With a whitewashed history, what does the future hold? Years from now, will the 45th president be portrayed with the light of racism and white supremacy under which he stands? Or will we––yes, we––continue to add layers and layers to the facts and perpetuate a world of hatred and injustice, a world comfortable enough for the nice white person who wants (and thinks under these severe circumstances that there is) progress without any conflict or discomfort?

“A man is free when he accepts the responsibility for his own acts and knows that they involve not merely himself but all men.” ––James H. Cone

If the truth no longer propels us to care, what will? If we can look upon the suffering of our fellow human and remain neutral because we are comfortable, we have lost our humanity. There is no time for neutrality when humans are suffering. Or as Cone says, “There is no time for talk when men are suffering.”

Cone’s words in Black Theology & Black Power were written 50 years ago this year. His preface contains his own newfound truths including a recognition and apology for the sexism within the book (both in his gendered language and leaving out the leadership notes and significance of black women) as well as a new clarity that “we need to develop a struggle for freedom that moves beyond race to include all oppressed peoples of the world,” in accordance with some of the lessons he heeded from Martin Luther King Jr. and Malcolm X.

Some may say, “The history books didn’t lie, they only didn’t share the whole truth.” Some may say, “Often times our imperfections are used for ultimate good and slaves were freed, weren’t they?” I, for one, refuse to bow my body or tip my cap to a man whose blatant racism was left out of history so that he might be elevated as some kind of white savior. Lincoln did not free slaves, he did not believe in the equality of our black brothers and sisters. To “free” a human from the labor and life of a slave in language yet to continue to treat them as less-than in any way is to keep slavery alive.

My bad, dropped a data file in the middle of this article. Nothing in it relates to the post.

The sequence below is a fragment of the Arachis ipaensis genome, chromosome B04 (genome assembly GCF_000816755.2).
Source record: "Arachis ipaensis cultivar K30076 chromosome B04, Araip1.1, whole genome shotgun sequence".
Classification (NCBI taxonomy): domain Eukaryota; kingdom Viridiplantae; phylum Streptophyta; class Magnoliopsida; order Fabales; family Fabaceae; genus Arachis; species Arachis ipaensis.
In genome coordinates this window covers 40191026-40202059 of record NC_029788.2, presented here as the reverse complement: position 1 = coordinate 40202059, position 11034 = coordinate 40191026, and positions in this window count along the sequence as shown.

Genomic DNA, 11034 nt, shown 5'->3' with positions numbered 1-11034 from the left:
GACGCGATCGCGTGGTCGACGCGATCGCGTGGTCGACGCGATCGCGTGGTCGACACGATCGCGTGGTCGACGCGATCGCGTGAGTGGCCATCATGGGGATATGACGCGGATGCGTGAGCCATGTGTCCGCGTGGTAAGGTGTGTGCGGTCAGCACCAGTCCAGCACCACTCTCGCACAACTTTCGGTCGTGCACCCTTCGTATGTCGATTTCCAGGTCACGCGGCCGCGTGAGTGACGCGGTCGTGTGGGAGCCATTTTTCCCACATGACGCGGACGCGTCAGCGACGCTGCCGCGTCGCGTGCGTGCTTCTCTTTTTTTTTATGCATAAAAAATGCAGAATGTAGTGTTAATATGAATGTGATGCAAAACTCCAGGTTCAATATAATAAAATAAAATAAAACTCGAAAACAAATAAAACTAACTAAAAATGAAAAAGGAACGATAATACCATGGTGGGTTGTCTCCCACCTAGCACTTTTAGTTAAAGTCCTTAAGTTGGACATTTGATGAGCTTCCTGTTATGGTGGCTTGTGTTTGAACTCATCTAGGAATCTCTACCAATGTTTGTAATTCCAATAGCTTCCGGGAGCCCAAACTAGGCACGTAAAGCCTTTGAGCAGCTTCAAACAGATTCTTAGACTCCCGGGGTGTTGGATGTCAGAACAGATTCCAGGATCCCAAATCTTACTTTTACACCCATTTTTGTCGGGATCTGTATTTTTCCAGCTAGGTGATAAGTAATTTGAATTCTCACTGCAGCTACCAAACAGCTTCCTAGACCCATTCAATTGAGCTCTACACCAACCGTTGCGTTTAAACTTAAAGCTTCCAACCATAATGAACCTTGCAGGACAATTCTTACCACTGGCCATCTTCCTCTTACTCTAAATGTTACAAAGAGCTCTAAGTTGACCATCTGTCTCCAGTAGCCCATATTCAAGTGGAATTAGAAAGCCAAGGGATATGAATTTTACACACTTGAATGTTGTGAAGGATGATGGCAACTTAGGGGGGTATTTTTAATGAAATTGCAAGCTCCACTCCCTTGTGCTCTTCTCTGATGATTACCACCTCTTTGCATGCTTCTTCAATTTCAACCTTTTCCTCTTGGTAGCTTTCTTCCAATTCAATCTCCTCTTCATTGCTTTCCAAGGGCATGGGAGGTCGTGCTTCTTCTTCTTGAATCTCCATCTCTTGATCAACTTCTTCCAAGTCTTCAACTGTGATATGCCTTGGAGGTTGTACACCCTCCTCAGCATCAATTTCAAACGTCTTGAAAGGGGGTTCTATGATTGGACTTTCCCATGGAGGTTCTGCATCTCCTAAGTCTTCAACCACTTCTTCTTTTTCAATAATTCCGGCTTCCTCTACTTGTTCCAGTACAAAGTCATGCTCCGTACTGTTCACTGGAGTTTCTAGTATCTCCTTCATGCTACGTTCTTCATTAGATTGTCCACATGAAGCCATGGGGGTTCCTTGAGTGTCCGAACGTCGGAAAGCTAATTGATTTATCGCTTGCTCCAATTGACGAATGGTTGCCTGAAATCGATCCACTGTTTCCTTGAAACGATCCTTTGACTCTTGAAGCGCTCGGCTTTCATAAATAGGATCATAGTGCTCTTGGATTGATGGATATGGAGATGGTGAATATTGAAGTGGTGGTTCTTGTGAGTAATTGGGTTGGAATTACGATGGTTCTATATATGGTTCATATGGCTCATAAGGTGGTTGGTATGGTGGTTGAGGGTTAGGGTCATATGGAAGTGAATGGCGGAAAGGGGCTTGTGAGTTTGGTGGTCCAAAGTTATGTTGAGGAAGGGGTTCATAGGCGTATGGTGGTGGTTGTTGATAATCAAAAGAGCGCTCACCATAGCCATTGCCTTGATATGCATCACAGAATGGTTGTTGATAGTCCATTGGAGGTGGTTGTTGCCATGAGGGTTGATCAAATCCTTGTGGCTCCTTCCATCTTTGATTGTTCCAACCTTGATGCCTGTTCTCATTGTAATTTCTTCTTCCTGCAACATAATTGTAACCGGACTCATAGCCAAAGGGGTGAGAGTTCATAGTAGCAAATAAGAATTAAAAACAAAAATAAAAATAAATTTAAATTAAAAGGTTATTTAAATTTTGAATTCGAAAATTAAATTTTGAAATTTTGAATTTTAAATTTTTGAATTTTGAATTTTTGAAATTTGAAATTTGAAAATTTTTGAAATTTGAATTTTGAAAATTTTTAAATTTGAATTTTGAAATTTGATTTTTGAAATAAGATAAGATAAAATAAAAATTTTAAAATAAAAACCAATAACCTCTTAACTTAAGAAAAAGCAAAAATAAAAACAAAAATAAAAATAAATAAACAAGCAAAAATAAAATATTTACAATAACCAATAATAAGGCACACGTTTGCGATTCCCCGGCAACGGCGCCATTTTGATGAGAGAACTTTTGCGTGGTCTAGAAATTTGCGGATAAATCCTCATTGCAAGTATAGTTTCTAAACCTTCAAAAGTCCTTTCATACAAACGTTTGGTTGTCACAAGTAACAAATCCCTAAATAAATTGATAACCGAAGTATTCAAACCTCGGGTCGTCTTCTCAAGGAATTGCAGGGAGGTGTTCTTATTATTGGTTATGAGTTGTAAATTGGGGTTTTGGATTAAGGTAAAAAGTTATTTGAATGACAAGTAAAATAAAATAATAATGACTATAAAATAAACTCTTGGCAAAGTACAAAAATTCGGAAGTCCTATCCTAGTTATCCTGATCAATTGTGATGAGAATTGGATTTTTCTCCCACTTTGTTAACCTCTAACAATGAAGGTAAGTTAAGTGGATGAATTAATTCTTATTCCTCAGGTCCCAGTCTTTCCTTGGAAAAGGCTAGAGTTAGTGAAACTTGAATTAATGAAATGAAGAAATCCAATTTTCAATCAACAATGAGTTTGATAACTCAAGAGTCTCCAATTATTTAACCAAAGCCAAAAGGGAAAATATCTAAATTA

I am not a history expert. I claim no in-depth knowledge about slavery or presidential history. That being said, I do know my history books got it wrong. I do know there is a sitting president who is an undisguised racist and I do not want my nephews reading anything less than the truth in their history books. I do know that I am sorry for my ignorance. I do know we have a long, long, long way to go and we must bind ourselves together so that we can all stand on equal ground or we will continue to fall deeper alone.

And, some may say “How can the Republican party go from the 16th president of the United States to the blatant racism of the 45th president of the United States?” Relearning history makes it not only obvious but abundantly clear. Patterns are being repeated. History covers up racism, sexism, homophobia, islamophobia––by rewriting history through erasure, by perpetuating lies and therefore perpetuating hatred.

Next time I visit my hometown, I will remember the truth about the namesake of the street which runs through my town. The inevitable thought will make me consider just how many daily reminders we have of unabashed racism. The result will be a reminder to be louder against hatred, bolder against falsities, and clearer about the truth. Because I want my fellow human’s value in this world to be clear, known, and not just a pretty phrase. Because we can’t keep lying about our history. Because I want my nephews reading truth. Because I’m done being another nice neutral white face in the crowd.

“The liberal, then, is one who sees ‘both sides’ of the issue and shies away from ‘extremism’ in any form. He wants to change the heart of the racist without ceasing to be his friend; he wants progress without conflict. Therefore, when he sees blacks engaging in civil disobedience and demanding ‘Freedom Now,’ he is disturbed. Black people know who the enemy is, and they are forcing the liberal to take sides. But the liberal wants to be a friend, that is, enjoy all the rights and privileges pertaining to whiteness and also work for the ‘Negro.’ He wants change without risk, victory without blood.” ––James H. Cone

References:
Text from: Black Theology and Black Power by James H. Cone, 1969.
Cone’s references for Lincoln quotes:
First quote by Lincoln: “Reply to Horace Greeley,” 1862, in The American Tradition in Literature, Vol. 1; revised, S. Bradley, R.C. Beatty, and E.H. Long, eds. (New York: W. W. Norton, 1962), p. 1567.
Second quote by Lincoln: Quoted in Charles Silberman, Crisis in Black and White (New York: Random House, 1964), pp. 92-93.
(***Image from Audre Lorde’s Sister Outsider, “Scratching the Surface: Some Notes on Barriers to Women and Loving” 1978.)